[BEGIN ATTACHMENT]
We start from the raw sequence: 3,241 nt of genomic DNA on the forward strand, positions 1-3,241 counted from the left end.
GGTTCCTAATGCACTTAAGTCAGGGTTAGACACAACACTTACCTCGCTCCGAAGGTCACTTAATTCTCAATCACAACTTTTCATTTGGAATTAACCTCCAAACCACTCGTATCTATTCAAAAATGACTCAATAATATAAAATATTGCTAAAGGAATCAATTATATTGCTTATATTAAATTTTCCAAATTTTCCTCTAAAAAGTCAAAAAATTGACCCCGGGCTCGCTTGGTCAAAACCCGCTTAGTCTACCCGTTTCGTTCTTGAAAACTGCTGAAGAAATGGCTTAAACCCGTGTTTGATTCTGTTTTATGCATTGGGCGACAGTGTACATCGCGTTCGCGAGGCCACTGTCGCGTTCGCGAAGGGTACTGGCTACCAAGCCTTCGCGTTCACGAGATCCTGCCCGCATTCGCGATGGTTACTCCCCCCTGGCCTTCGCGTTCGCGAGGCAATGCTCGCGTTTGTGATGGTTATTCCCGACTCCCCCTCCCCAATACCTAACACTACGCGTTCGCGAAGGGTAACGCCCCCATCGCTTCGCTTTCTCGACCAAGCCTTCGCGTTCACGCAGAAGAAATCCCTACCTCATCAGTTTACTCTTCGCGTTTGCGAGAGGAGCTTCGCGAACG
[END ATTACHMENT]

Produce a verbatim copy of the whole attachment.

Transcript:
We start from the raw sequence: 3,241 nt of genomic DNA on the forward strand, positions 1-3,241 counted from the left end.
GGTTCCTAATGCACTTAAGTCAGGGTTAGACACAACACTTACCTCGCTCCGAAGGTCACTTAATTCTCAATCACAACTTTTCATTTGGAATTAACCTCCAAACCACTCGTATCTATTCAAAAATGACTCAATAATATAAAATATTGCTAAAGGAATCAATTATATTGCTTATATTAAATTTTCCAAATTTTCCTCTAAAAAGTCAAAAAATTGACCCCGGGCTCGCTTGGTCAAAACCCGCTTAGTCTACCCGTTTCGTTCTTGAAAACTGCTGAAGAAATGGCTTAAACCCGTGTTTGATTCTGTTTTATGCATTGGGCGACAGTGTACATCGCGTTCGCGAGGCCACTGTCGCGTTCGCGAAGGGTACTGGCTACCAAGCCTTCGCGTTCACGAGATCCTGCCCGCATTCGCGATGGTTACTCCCCCCTGGCCTTCGCGTTCGCGAGGCAATGCTCGCGTTTGTGATGGTTATTCCCGACTCCCCCTCCCCAATACCTAACACTACGCGTTCGCGAAGGGTAACGCCCCCATCGCTTCGCTTTCTCGACCAAGCCTTCGCGTTCACGCAGAAGAAATCCCTACCTCATCAGTTTACTCTTCGCGTTTGCGAGAGGAGCTTCGCGAACG